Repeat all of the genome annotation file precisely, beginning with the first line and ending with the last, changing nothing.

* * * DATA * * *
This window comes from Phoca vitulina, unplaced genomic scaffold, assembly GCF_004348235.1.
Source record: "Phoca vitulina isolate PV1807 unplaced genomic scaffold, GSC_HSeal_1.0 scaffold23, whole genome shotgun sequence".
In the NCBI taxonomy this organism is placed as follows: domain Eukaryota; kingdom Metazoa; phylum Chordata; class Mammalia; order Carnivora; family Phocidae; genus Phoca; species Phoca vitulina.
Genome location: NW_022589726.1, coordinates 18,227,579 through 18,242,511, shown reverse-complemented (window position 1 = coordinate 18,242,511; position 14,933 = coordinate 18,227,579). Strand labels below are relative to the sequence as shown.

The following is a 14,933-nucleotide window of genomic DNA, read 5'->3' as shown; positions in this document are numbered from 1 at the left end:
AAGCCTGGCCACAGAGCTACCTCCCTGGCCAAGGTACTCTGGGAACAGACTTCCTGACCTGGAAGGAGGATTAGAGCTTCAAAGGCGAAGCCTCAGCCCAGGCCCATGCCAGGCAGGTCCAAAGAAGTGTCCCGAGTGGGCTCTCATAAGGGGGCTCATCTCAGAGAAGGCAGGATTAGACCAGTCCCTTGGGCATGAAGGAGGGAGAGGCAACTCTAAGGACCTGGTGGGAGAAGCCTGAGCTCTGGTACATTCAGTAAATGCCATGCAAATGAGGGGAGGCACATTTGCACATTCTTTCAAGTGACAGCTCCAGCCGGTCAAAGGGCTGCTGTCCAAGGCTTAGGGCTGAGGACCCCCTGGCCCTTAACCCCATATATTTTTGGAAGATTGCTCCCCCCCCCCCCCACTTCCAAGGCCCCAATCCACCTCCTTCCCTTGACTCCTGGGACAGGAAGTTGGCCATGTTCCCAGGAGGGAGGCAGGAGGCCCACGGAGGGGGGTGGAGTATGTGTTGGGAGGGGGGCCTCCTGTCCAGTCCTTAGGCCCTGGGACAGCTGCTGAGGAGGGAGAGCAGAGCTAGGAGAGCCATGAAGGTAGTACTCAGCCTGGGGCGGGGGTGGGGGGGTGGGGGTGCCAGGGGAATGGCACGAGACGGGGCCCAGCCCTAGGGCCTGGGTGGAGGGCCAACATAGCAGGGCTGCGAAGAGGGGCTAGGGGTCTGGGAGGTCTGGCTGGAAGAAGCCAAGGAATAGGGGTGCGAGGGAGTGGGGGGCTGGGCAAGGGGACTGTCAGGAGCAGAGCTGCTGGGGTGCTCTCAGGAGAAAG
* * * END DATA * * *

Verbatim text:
This window comes from Phoca vitulina, unplaced genomic scaffold, assembly GCF_004348235.1.
Source record: "Phoca vitulina isolate PV1807 unplaced genomic scaffold, GSC_HSeal_1.0 scaffold23, whole genome shotgun sequence".
In the NCBI taxonomy this organism is placed as follows: domain Eukaryota; kingdom Metazoa; phylum Chordata; class Mammalia; order Carnivora; family Phocidae; genus Phoca; species Phoca vitulina.
Genome location: NW_022589726.1, coordinates 18,227,579 through 18,242,511, shown reverse-complemented (window position 1 = coordinate 18,242,511; position 14,933 = coordinate 18,227,579). Strand labels below are relative to the sequence as shown.

The following is a 14,933-nucleotide window of genomic DNA, read 5'->3' as shown; positions in this document are numbered from 1 at the left end:
AAGCCTGGCCACAGAGCTACCTCCCTGGCCAAGGTACTCTGGGAACAGACTTCCTGACCTGGAAGGAGGATTAGAGCTTCAAAGGCGAAGCCTCAGCCCAGGCCCATGCCAGGCAGGTCCAAAGAAGTGTCCCGAGTGGGCTCTCATAAGGGGGCTCATCTCAGAGAAGGCAGGATTAGACCAGTCCCTTGGGCATGAAGGAGGGAGAGGCAACTCTAAGGACCTGGTGGGAGAAGCCTGAGCTCTGGTACATTCAGTAAATGCCATGCAAATGAGGGGAGGCACATTTGCACATTCTTTCAAGTGACAGCTCCAGCCGGTCAAAGGGCTGCTGTCCAAGGCTTAGGGCTGAGGACCCCCTGGCCCTTAACCCCATATATTTTTGGAAGATTGCTCCCCCCCCCCCCCACTTCCAAGGCCCCAATCCACCTCCTTCCCTTGACTCCTGGGACAGGAAGTTGGCCATGTTCCCAGGAGGGAGGCAGGAGGCCCACGGAGGGGGGTGGAGTATGTGTTGGGAGGGGGGCCTCCTGTCCAGTCCTTAGGCCCTGGGACAGCTGCTGAGGAGGGAGAGCAGAGCTAGGAGAGCCATGAAGGTAGTACTCAGCCTGGGGCGGGGGTGGGGGGGTGGGGGTGCCAGGGGAATGGCACGAGACGGGGCCCAGCCCTAGGGCCTGGGTGGAGGGCCAACATAGCAGGGCTGCGAAGAGGGGCTAGGGGTCTGGGAGGTCTGGCTGGAAGAAGCCAAGGAATAGGGGTGCGAGGGAGTGGGGGGCTGGGCAAGGGGACTGTCAGGAGCAGAGCTGCTGGGGTGCTCTCAGGAGAAAG